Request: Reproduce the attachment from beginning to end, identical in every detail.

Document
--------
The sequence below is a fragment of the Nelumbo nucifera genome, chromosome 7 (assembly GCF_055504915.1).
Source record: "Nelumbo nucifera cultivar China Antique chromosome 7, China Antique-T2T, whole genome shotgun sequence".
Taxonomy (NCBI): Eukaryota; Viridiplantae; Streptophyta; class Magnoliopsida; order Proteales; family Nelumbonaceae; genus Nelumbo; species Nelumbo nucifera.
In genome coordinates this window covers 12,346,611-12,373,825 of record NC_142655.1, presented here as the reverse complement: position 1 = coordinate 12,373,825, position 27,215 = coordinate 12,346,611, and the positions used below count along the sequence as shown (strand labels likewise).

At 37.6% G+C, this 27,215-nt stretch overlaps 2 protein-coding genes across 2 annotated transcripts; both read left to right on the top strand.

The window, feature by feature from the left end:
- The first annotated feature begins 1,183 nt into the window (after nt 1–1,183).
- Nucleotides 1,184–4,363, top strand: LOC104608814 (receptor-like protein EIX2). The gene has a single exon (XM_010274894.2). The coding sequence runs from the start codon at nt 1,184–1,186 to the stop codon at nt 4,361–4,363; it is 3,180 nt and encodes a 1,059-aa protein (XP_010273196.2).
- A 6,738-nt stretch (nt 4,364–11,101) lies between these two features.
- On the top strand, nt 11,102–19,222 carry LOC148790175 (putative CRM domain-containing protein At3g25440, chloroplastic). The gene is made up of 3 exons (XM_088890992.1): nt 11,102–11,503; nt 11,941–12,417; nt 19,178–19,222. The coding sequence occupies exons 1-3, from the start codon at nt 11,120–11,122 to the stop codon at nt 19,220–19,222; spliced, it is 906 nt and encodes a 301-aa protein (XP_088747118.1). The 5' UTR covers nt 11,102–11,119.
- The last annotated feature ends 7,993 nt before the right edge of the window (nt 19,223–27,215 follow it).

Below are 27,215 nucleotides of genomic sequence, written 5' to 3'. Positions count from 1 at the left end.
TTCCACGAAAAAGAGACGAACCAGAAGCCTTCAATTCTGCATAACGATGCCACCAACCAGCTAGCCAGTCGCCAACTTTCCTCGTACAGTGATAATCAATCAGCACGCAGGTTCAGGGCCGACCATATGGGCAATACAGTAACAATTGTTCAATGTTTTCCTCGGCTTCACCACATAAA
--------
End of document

The sequence below is a fragment of the Nelumbo nucifera genome, chromosome 7 (assembly GCF_055504915.1).
Source record: "Nelumbo nucifera cultivar China Antique chromosome 7, China Antique-T2T, whole genome shotgun sequence".
Taxonomy (NCBI): Eukaryota; Viridiplantae; Streptophyta; class Magnoliopsida; order Proteales; family Nelumbonaceae; genus Nelumbo; species Nelumbo nucifera.
In genome coordinates this window covers 12,346,611-12,373,825 of record NC_142655.1, presented here as the reverse complement: position 1 = coordinate 12,373,825, position 27,215 = coordinate 12,346,611, and the positions used below count along the sequence as shown (strand labels likewise).

At 37.6% G+C, this 27,215-nt stretch overlaps 2 protein-coding genes across 2 annotated transcripts; both read left to right on the top strand.

The window, feature by feature from the left end:
- The first annotated feature begins 1,183 nt into the window (after nt 1–1,183).
- Nucleotides 1,184–4,363, top strand: LOC104608814 (receptor-like protein EIX2). The gene has a single exon (XM_010274894.2). The coding sequence runs from the start codon at nt 1,184–1,186 to the stop codon at nt 4,361–4,363; it is 3,180 nt and encodes a 1,059-aa protein (XP_010273196.2).
- A 6,738-nt stretch (nt 4,364–11,101) lies between these two features.
- On the top strand, nt 11,102–19,222 carry LOC148790175 (putative CRM domain-containing protein At3g25440, chloroplastic). The gene is made up of 3 exons (XM_088890992.1): nt 11,102–11,503; nt 11,941–12,417; nt 19,178–19,222. The coding sequence occupies exons 1-3, from the start codon at nt 11,120–11,122 to the stop codon at nt 19,220–19,222; spliced, it is 906 nt and encodes a 301-aa protein (XP_088747118.1). The 5' UTR covers nt 11,102–11,119.
- The last annotated feature ends 7,993 nt before the right edge of the window (nt 19,223–27,215 follow it).

Below are 27,215 nucleotides of genomic sequence, written 5' to 3'. Positions count from 1 at the left end.
TTCCACGAAAAAGAGACGAACCAGAAGCCTTCAATTCTGCATAACGATGCCACCAACCAGCTAGCCAGTCGCCAACTTTCCTCGTACAGTGATAATCAATCAGCACGCAGGTTCAGGGCCGACCATATGGGCAATACAGTAACAATTGTTCAATGTTTTCCTCGGCTTCACCACATAAA